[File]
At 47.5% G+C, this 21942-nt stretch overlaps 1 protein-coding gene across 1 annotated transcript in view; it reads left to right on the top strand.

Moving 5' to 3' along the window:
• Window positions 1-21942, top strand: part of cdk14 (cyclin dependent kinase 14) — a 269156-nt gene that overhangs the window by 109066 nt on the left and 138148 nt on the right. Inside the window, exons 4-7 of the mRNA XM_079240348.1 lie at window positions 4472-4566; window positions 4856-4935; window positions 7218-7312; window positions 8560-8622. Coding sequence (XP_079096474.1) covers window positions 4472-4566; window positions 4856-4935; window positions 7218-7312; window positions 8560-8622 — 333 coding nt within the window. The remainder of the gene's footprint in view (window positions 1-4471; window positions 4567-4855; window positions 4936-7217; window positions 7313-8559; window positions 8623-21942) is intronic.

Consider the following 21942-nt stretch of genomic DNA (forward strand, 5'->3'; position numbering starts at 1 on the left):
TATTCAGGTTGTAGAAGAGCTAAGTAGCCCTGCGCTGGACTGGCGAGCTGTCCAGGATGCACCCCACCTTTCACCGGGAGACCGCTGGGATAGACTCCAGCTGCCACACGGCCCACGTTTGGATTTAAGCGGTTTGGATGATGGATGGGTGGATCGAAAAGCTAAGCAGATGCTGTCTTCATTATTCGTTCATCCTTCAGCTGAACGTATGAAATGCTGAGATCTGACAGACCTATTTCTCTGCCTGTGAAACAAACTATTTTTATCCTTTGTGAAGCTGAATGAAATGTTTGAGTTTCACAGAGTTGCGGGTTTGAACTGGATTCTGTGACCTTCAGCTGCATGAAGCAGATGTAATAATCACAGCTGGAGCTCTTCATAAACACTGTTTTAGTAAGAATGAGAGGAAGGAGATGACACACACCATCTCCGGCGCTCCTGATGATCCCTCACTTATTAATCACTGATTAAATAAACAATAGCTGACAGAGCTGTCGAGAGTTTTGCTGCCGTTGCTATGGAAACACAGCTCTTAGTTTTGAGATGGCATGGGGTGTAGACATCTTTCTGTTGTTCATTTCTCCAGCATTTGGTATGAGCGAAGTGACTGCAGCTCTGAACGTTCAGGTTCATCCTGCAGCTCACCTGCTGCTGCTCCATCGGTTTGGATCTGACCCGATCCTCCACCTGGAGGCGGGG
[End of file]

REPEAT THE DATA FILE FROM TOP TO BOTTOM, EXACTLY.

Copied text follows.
At 47.5% G+C, this 21942-nt stretch overlaps 1 protein-coding gene across 1 annotated transcript in view; it reads left to right on the top strand.

Moving 5' to 3' along the window:
• Window positions 1-21942, top strand: part of cdk14 (cyclin dependent kinase 14) — a 269156-nt gene that overhangs the window by 109066 nt on the left and 138148 nt on the right. Inside the window, exons 4-7 of the mRNA XM_079240348.1 lie at window positions 4472-4566; window positions 4856-4935; window positions 7218-7312; window positions 8560-8622. Coding sequence (XP_079096474.1) covers window positions 4472-4566; window positions 4856-4935; window positions 7218-7312; window positions 8560-8622 — 333 coding nt within the window. The remainder of the gene's footprint in view (window positions 1-4471; window positions 4567-4855; window positions 4936-7217; window positions 7313-8559; window positions 8623-21942) is intronic.

Consider the following 21942-nt stretch of genomic DNA (forward strand, 5'->3'; position numbering starts at 1 on the left):
TATTCAGGTTGTAGAAGAGCTAAGTAGCCCTGCGCTGGACTGGCGAGCTGTCCAGGATGCACCCCACCTTTCACCGGGAGACCGCTGGGATAGACTCCAGCTGCCACACGGCCCACGTTTGGATTTAAGCGGTTTGGATGATGGATGGGTGGATCGAAAAGCTAAGCAGATGCTGTCTTCATTATTCGTTCATCCTTCAGCTGAACGTATGAAATGCTGAGATCTGACAGACCTATTTCTCTGCCTGTGAAACAAACTATTTTTATCCTTTGTGAAGCTGAATGAAATGTTTGAGTTTCACAGAGTTGCGGGTTTGAACTGGATTCTGTGACCTTCAGCTGCATGAAGCAGATGTAATAATCACAGCTGGAGCTCTTCATAAACACTGTTTTAGTAAGAATGAGAGGAAGGAGATGACACACACCATCTCCGGCGCTCCTGATGATCCCTCACTTATTAATCACTGATTAAATAAACAATAGCTGACAGAGCTGTCGAGAGTTTTGCTGCCGTTGCTATGGAAACACAGCTCTTAGTTTTGAGATGGCATGGGGTGTAGACATCTTTCTGTTGTTCATTTCTCCAGCATTTGGTATGAGCGAAGTGACTGCAGCTCTGAACGTTCAGGTTCATCCTGCAGCTCACCTGCTGCTGCTCCATCGGTTTGGATCTGACCCGATCCTCCACCTGGAGGCGGGG